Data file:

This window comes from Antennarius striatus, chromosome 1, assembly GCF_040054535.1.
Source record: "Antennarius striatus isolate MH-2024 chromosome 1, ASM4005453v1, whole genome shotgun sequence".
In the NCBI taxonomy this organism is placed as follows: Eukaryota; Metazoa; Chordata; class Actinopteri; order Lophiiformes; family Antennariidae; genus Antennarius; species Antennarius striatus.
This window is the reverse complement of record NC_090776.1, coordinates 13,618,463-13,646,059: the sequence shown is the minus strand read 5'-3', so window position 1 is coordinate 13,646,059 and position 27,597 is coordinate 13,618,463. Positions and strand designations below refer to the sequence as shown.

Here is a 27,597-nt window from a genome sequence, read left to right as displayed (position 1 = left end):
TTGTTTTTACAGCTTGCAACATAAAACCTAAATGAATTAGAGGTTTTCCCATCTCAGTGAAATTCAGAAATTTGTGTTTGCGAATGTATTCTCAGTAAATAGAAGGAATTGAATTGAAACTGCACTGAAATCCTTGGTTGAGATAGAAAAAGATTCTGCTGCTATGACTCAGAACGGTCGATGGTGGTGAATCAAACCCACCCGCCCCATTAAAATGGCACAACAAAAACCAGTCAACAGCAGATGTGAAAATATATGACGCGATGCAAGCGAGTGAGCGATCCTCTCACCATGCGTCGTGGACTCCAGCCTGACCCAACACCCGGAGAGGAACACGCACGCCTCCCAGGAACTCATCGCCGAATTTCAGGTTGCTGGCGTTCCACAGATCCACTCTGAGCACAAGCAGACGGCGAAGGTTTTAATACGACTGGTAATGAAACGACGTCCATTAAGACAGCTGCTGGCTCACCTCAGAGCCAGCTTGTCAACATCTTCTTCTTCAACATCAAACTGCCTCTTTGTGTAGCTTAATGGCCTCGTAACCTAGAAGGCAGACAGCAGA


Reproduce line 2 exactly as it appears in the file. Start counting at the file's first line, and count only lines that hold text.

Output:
Source record: "Antennarius striatus isolate MH-2024 chromosome 1, ASM4005453v1, whole genome shotgun sequence".